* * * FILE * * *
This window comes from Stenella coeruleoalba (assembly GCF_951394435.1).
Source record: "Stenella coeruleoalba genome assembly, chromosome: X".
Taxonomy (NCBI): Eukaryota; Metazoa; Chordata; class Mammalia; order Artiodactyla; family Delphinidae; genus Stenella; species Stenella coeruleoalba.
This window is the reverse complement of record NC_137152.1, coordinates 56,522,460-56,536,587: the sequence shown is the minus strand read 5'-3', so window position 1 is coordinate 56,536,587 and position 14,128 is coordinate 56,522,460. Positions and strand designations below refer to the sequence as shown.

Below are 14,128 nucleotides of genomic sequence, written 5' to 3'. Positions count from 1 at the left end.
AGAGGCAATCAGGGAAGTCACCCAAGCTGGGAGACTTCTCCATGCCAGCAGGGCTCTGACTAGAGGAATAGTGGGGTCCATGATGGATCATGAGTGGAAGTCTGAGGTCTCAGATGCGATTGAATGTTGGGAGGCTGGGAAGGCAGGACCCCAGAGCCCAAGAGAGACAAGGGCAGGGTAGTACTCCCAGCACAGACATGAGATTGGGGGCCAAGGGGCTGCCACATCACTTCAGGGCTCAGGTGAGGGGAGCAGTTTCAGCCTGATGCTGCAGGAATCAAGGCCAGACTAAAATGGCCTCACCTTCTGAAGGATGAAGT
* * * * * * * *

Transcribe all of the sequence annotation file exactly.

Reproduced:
This window comes from Stenella coeruleoalba (assembly GCF_951394435.1).
Source record: "Stenella coeruleoalba genome assembly, chromosome: X".
Taxonomy (NCBI): Eukaryota; Metazoa; Chordata; class Mammalia; order Artiodactyla; family Delphinidae; genus Stenella; species Stenella coeruleoalba.
This window is the reverse complement of record NC_137152.1, coordinates 56,522,460-56,536,587: the sequence shown is the minus strand read 5'-3', so window position 1 is coordinate 56,536,587 and position 14,128 is coordinate 56,522,460. Positions and strand designations below refer to the sequence as shown.

Below are 14,128 nucleotides of genomic sequence, written 5' to 3'. Positions count from 1 at the left end.
AGAGGCAATCAGGGAAGTCACCCAAGCTGGGAGACTTCTCCATGCCAGCAGGGCTCTGACTAGAGGAATAGTGGGGTCCATGATGGATCATGAGTGGAAGTCTGAGGTCTCAGATGCGATTGAATGTTGGGAGGCTGGGAAGGCAGGACCCCAGAGCCCAAGAGAGACAAGGGCAGGGTAGTACTCCCAGCACAGACATGAGATTGGGGGCCAAGGGGCTGCCACATCACTTCAGGGCTCAGGTGAGGGGAGCAGTTTCAGCCTGATGCTGCAGGAATCAAGGCCAGACTAAAATGGCCTCACCTTCTGAAGGATGAAGT